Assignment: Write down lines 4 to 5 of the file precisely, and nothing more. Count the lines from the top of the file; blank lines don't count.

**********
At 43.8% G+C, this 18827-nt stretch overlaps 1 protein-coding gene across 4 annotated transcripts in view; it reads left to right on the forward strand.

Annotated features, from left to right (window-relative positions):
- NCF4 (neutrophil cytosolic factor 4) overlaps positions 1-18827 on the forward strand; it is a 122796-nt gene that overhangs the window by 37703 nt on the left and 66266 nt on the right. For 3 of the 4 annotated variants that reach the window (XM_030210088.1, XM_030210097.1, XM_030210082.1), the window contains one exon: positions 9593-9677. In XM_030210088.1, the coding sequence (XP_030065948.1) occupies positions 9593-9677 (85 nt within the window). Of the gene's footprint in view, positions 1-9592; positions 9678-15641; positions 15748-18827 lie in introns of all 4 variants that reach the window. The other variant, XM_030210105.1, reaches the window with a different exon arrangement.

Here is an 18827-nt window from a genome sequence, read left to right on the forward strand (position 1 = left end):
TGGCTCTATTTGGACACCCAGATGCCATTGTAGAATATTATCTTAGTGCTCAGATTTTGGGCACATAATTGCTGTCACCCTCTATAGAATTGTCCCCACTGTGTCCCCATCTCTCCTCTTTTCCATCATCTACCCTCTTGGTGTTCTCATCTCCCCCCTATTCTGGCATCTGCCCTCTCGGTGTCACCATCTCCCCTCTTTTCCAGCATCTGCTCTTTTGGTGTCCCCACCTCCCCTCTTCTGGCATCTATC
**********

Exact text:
Here is an 18827-nt window from a genome sequence, read left to right on the forward strand (position 1 = left end):
TGGCTCTATTTGGACACCCAGATGCCATTGTAGAATATTATCTTAGTGCTCAGATTTTGGGCACATAATTGCTGTCACCCTCTATAGAATTGTCCCCACTGTGTCCCCATCTCTCCTCTTTTCCATCATCTACCCTCTTGGTGTTCTCATCTCCCCCCTATTCTGGCATCTGCCCTCTCGGTGTCACCATCTCCCCTCTTTTCCAGCATCTGCTCTTTTGGTGTCCCCACCTCCCCTCTTCTGGCATCTATC